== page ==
(Bloomberg) -- Global clearing houses are considering whether to shift trillions of dollars of interest-rate derivatives away from the London interbank offered rate before the benchmark expires.

LCH Ltd. is consulting clients about an exit strategy that would protect swaps from tight liquidity before the possible retirement of multiple Libor benchmarks at year-end, according to Phil Whitehurst, head of service development, rates at SwapClear, which is part of the firm. CME Group Inc. opened a similar consultation on Thursday.

The proposals could address limited progress away from Libor in the derivatives industry, which is especially pronounced in the U.S.

LCH has approximately $150 trillion outstanding of swaps, basis swaps and forward rate agreements referencing Libor that need to transition.

LCH could carry out a switchover in late November or early December for some Libors, Whitehurst said in an interview this week.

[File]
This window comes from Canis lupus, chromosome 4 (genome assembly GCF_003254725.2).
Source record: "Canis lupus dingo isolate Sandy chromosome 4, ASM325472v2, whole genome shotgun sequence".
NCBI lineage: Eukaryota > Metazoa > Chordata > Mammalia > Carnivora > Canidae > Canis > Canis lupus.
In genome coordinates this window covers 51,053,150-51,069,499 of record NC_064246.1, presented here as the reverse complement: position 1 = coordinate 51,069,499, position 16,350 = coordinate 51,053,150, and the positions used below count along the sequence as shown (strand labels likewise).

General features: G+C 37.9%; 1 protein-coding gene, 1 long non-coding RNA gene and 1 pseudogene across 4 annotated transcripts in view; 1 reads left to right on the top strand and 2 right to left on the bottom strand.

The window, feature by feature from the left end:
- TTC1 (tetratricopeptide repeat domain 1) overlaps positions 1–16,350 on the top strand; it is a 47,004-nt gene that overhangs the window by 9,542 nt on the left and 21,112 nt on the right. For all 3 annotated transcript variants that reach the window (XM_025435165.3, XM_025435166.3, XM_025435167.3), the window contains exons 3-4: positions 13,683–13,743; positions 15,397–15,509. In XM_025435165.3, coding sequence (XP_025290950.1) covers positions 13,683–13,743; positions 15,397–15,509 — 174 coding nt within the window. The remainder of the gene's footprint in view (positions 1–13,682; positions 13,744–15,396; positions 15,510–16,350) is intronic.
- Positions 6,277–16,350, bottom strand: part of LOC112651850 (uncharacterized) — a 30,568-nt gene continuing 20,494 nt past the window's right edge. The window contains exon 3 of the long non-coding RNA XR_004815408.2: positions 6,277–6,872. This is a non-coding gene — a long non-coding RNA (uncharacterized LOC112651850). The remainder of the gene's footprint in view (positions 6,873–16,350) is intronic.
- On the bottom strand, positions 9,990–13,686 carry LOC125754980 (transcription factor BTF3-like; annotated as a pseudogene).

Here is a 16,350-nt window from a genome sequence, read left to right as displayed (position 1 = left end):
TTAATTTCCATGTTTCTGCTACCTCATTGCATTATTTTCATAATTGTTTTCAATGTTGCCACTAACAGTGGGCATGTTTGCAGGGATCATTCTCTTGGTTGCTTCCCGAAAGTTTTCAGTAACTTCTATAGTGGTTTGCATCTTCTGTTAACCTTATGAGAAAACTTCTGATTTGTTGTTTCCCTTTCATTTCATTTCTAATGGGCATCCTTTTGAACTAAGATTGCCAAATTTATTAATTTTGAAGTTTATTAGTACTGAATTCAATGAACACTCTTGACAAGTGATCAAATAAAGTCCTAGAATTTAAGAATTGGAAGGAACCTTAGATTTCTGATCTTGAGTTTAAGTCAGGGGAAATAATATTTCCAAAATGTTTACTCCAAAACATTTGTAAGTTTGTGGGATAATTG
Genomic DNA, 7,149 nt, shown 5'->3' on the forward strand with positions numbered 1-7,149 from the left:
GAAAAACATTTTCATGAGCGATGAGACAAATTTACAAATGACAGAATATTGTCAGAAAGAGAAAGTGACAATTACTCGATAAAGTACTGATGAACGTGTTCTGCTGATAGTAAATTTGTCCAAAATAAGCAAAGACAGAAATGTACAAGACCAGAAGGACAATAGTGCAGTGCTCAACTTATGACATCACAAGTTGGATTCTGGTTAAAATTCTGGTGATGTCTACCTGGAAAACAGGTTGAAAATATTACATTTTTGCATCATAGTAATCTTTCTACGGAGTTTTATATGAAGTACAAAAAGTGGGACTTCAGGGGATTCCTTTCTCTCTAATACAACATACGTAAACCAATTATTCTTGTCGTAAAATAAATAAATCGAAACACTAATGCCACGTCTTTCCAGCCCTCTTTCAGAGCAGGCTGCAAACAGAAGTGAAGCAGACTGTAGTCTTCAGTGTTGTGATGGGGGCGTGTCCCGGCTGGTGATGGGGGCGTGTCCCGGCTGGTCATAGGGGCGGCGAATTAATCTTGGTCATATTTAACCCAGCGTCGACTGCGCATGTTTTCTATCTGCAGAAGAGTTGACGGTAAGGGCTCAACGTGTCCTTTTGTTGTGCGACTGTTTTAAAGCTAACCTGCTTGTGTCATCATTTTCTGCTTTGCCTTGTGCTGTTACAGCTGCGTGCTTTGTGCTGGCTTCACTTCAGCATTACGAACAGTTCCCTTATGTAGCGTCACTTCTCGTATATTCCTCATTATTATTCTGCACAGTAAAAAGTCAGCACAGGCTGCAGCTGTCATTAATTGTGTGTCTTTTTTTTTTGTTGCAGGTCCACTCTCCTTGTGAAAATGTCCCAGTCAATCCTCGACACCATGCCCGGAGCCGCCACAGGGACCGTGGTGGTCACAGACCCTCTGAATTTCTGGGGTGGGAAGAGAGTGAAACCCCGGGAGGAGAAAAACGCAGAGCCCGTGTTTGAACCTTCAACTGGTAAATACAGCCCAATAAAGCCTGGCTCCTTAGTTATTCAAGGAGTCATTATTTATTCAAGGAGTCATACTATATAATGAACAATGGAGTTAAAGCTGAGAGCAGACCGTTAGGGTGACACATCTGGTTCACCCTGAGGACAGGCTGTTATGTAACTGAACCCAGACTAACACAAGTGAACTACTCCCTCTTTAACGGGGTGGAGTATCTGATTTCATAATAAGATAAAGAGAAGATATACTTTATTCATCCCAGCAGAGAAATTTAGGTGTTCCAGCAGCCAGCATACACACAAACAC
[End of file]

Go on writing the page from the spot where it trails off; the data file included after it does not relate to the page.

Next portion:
Clearing houses are now planning a full transition away from Libor, which has been undermined by manipulation scandals and a shortage of trading data to inform the rate.

The proposal echoes the so-called big bang in October, when clearing houses successfully switched swaps to the secured overnight financing rate, the main U.S. Libor replacement, for the purpose of determining their value. The reset saw SOFR replace the effective federal funds rate and was part of a push to make it a standard U.S. reference rate in debt and derivatives markets.

“It’s an event we would be using to sweep up the population of outstanding Libor trades,” LCH’s Whitehurst said in an interview. “We know Libor cessation is a challenge for everyone. We’ve had some big events already such as the discounting switches. They do involve work for all involved but we think they represent the best possible outcomes.”

The clearing houses propose overseeing a compensation system, where they distribute cash from clients whose portfolios benefit from changes to those who lose out.

A CME spokesman said the main benefit would be that in the event Libor ends, “participants would not be left holding an instrument or exposure in a market that is less liquid.”

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